10 Things You Might Not Know About HOW THE GRINCH STOLE CHRISTMAS! (TV Special) - Warped Factor - Words in the Key of Geek.

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10 Things You Might Not Know About HOW THE GRINCH STOLE CHRISTMAS! (TV Special)

Geek Dave puzzled and puzzled until his puzzler was sore...


1. Directed by Chuck Jones and first broadcast on December 18th 1966, How The Grinch Stole Christmas! is a rather faithful adaptation of Dr. Seuss' 1957 children's story. It has become something of a holiday classic and the annual repeats still draw huge audience (the 2010 broadcast on ABC won its time slot!).

However, it very nearly didn't get made as Dr. Seuss, whose real name is Ted Geisel, had long rejected any more offers to adapt any of his work for film or television as his previous experience had been rather unpleasant.

After his initial success with Gerald McBoing-Boing (which won an Oscar in 1950 for best animated short), Geisel submitted a live-action storyline for The 5,000 Fingers of Dr. T, which was snapped up by Columbia and released in 1953.


The 5,000 Fingers of Dr. T. is a musical fantasy film about a boy who dreams himself into a fantasy world ruled by a diabolical piano teacher enslaving children to practice piano forever. Geisel wrote the story, screenplay and lyrics.

At the Hollywood premiere, patrons walked out after 15 minutes, and box-office receipts were disappointing. At the time it was released, the film received negative reviews from critics. The New York Timesr called the film...
"...strange and confused... not only abstruse in its symbols and in its vast elaboration of reveries but also dismally lacking in the humor or the enchantment such an item should contain."
Geisel regarded the film as a "debaculous fiasco" and omitted mention of it in his official biography. He even stated after the film,
"Hollywood is not suited for me and I am not suited for it".
2. Legendary American animated filmmaker and cartoonist Charles Martin "Chuck" Jones is, of course, best known for his work with Warner Bros. Cartoons on the Looney Tunes and Merrie Melodies shorts. He wrote, produced, and/or directed many classic animated cartoon shorts starring Bugs Bunny, Daffy Duck, Wile E. Coyote and the Road Runner, Pepé Le Pew, Porky Pig, and a slew of other Warner characters. After his career at Warner Bros. ended in 1962, Jones started Sib Tower 12 Productions, and began producing cartoons for Metro-Goldwyn-Mayer, including a new series of Tom and Jerry shorts. He was also very keen on adapting one of Geisel's books into a television special.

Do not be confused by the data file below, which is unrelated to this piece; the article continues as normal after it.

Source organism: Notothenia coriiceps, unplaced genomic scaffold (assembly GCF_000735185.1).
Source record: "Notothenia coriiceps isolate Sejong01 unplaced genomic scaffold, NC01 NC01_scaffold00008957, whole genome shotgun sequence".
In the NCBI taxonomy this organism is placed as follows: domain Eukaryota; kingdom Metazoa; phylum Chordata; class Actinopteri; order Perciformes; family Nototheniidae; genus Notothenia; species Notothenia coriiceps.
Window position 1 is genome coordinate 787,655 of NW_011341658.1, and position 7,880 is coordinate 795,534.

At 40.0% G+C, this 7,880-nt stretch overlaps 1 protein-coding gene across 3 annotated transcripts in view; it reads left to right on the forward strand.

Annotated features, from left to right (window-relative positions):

If it hadn't of been for Chuck Jones, Geisel would've no doubt declined yet another request, but the pair had worked together on the Private Snafu training cartoons at Warner Bros. during World War II, so when Jones approached him in early 1966 about adapting How the Grinch Stole Christmas! in time for that year's holiday season, Giesel agreed and even supplied the screenplay.


3. How the Grinch Stole Christmas! cost $315,000 to produce (around $2,465,000 in 2019).

4. The entirety of the book's text, with some slight embellishment, was adapted into the special; to pad the special to a full 30-minute time slot, songs and animated sequences without words (the longest being an extended scene in which the Grinch and Max comically descend into Whoville) were added.

5. As all the major networks had flipped to full color schedules by 1966, the special was likewise produced in color, establishing the Grinch's color (white in the two-tone illustrations of the original book) as green, a convention used in later television specials featuring the character as well as the 2000 and 2018 film adaptations.

6. Though all of the production and character designs were based upon original artwork from the book, Giesel later stated that he thought the Grinch more closely resembled Chuck Jones rather than his original Grinch drawings.


7. Geisel initially disputed casting Boris Karloff as the narrator and voice of the Grinch as he feared Karloff would make the character too scary.

Karloff is, of course, best known for his work in horror films, but Chuck Jones had actually discovered him through a recording of Karloff reading Rudyard Kipling's Jungle Book stories, and felt he was perfect for the part.

8. On December 18th 1966, the day of the premiere, MGM also released the soundtrack LP. Thanks to this release, Boris Karloff would go on to receive a Grammy Award in the Spoken Word category - this was the only major performing award of his career!


9. The song "You're a Mean One, Mr. Grinch" is often credited to Karloff, but actually it was performed by Thurl Ravenscroft (you'll likely know him as the booming voice behind Kellogg's Frosted Flakes/Frosties animated spokesman Tony the Tiger, a role he performed for more than five decades).

Ravenscroft was not credited in the closing credits of the 1966 television special. After becoming aware of this oversight, Seuss himself called Ravenscroft and apologized profusely and later wrote letters to columnists nationwide telling them that it was Ravenscroft who provided vocals for the musical number.

10. I'm sure everyone is aware of the 2001 live-action Jim Carrey film and the 2018 animated cinematic version, but before those were even considered How the Grinch Stole Christmas! spawned two lessor known television sequels.

A television special called Halloween Is Grinch Night, aired on ABC in 1977. This special involved a tale of the Grinch coming down to scare the Whos every Halloween. Though less successful than the original, it was awarded an Emmy. A later cartoon, The Grinch Grinches the Cat in the Hat (alternatively titled The Cat in the Hat Gets Grinched), aired on ABC in 1982.

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